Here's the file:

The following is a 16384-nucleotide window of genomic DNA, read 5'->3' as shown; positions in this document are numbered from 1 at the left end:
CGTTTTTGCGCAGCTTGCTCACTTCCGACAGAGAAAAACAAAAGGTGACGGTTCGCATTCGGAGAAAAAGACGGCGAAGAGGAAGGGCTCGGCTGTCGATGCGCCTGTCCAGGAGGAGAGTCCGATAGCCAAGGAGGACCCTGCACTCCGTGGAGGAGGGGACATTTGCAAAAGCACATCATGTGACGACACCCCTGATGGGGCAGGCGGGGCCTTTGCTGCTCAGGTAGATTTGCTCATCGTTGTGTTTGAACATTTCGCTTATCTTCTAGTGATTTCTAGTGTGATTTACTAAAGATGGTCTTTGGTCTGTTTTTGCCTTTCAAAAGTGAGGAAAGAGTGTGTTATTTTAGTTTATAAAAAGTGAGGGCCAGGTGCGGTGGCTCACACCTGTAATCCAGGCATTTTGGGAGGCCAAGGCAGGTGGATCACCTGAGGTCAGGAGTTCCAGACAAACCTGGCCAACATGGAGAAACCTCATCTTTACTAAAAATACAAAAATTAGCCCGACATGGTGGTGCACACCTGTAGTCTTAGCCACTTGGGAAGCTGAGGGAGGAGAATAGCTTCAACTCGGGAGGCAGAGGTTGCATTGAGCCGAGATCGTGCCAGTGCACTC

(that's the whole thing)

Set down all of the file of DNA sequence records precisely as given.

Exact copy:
The following is a 16384-nucleotide window of genomic DNA, read 5'->3' as shown; positions in this document are numbered from 1 at the left end:
CGTTTTTGCGCAGCTTGCTCACTTCCGACAGAGAAAAACAAAAGGTGACGGTTCGCATTCGGAGAAAAAGACGGCGAAGAGGAAGGGCTCGGCTGTCGATGCGCCTGTCCAGGAGGAGAGTCCGATAGCCAAGGAGGACCCTGCACTCCGTGGAGGAGGGGACATTTGCAAAAGCACATCATGTGACGACACCCCTGATGGGGCAGGCGGGGCCTTTGCTGCTCAGGTAGATTTGCTCATCGTTGTGTTTGAACATTTCGCTTATCTTCTAGTGATTTCTAGTGTGATTTACTAAAGATGGTCTTTGGTCTGTTTTTGCCTTTCAAAAGTGAGGAAAGAGTGTGTTATTTTAGTTTATAAAAAGTGAGGGCCAGGTGCGGTGGCTCACACCTGTAATCCAGGCATTTTGGGAGGCCAAGGCAGGTGGATCACCTGAGGTCAGGAGTTCCAGACAAACCTGGCCAACATGGAGAAACCTCATCTTTACTAAAAATACAAAAATTAGCCCGACATGGTGGTGCACACCTGTAGTCTTAGCCACTTGGGAAGCTGAGGGAGGAGAATAGCTTCAACTCGGGAGGCAGAGGTTGCATTGAGCCGAGATCGTGCCAGTGCACTC